At EUROCONTROL, we monitor the performance of ground and space-based navigation systems in support of the implementation and operation of navigation applications relevant for the execution of the network functions.
For ground-based navigation, we assess the coverage of the navigation services provided by ground-based navigation systems in support of RNAV and conventional en-route applications. Our objective is to identify coverage gaps that could affect network operations. In addition to assessing the coverage of the network of ground-based navigation systems, at EUROCONTROL, we monitor also the performance of the services provided by the space-based navigation systems.
By doing so, we support the implementation and operation of PBN and other CNS navigation applications based on GNSS, such as ADS-B. The GNSS monitoring service provides following functions.
Our Receiver Autonomous Integrity Monitoring (RAIM) availability prediction service is made available to airspace users in order to satisfy related requirements set in AIR OPS for EU certified operators, and Regulation (EU) No 452/2014 for non EU operators. It is a web-based service accessible to operators for use during the flight planning process.
Support to the publication of GPS/RAIM NOTAMs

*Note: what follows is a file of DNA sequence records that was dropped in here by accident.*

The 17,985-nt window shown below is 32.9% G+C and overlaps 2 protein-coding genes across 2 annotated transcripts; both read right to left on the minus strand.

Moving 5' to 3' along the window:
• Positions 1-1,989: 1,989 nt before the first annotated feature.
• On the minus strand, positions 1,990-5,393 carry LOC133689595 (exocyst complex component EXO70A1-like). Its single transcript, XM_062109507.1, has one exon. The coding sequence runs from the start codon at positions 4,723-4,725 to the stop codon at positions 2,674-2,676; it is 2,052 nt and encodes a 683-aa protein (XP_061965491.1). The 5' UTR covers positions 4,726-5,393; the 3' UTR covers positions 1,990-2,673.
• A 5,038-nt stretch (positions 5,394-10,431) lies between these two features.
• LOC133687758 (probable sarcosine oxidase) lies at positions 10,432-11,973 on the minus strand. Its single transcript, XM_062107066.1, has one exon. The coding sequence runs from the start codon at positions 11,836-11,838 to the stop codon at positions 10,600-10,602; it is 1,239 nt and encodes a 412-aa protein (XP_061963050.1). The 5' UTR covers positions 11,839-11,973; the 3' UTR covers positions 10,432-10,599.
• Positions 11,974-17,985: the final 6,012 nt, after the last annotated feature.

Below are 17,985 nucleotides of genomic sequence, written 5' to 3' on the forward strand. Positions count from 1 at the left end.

The predicted RAIM outages of more than 15 minutes are available to ANSPs in a format that can be distributed to airspace users via NOTAM. This service is though EAD on request of ANSPs and currently provided to several States. Our space-based navigation monitoring is powered by our AUGUR tool, which can be accessed from here.
In the future, the service will be further enhanced based on additional information to be provided by:
GNSS Interference has multiple potential impacts on aircraft systems. However, given the variety of systems operating, the impacts will not be homogenous across all fleets and equipage. In some cases, the GNSS signal could be degraded but not completely lost, resulting in decreased position accuracy. The aircraft GNSS receiver itself is the main source of position information, which drives aircraft navigation system supporting Required Navigation Performance (RNP) operations and providing position input to different aircraft systems. Some business aircraft are even using GNSS as a reference source for aircraft flight control and stability systems. The most common impact is complete loss of GNSS reception, which results in loss of GNSS position, navigation and time.
GNSS Reversion and Pilot procedures
Pilots have an Aircraft Operations Manual specific for each aircraft and this document details normal and abnormal operational procedures, with explanations provided. In flight, however, pilots use the Quick Reference Handbook which contains in-flight procedures to be used in the event of abnormal or emergency situations.
Some aircraft provide a clear indication when the GNSS signals are lost or no longer reliable, as illustrated below by the two pictures taken in an Airbus aircraft. A visual indication appears on both the Multi-purpose Display and Control Unit (MCDU) and the Navigation Display (ND).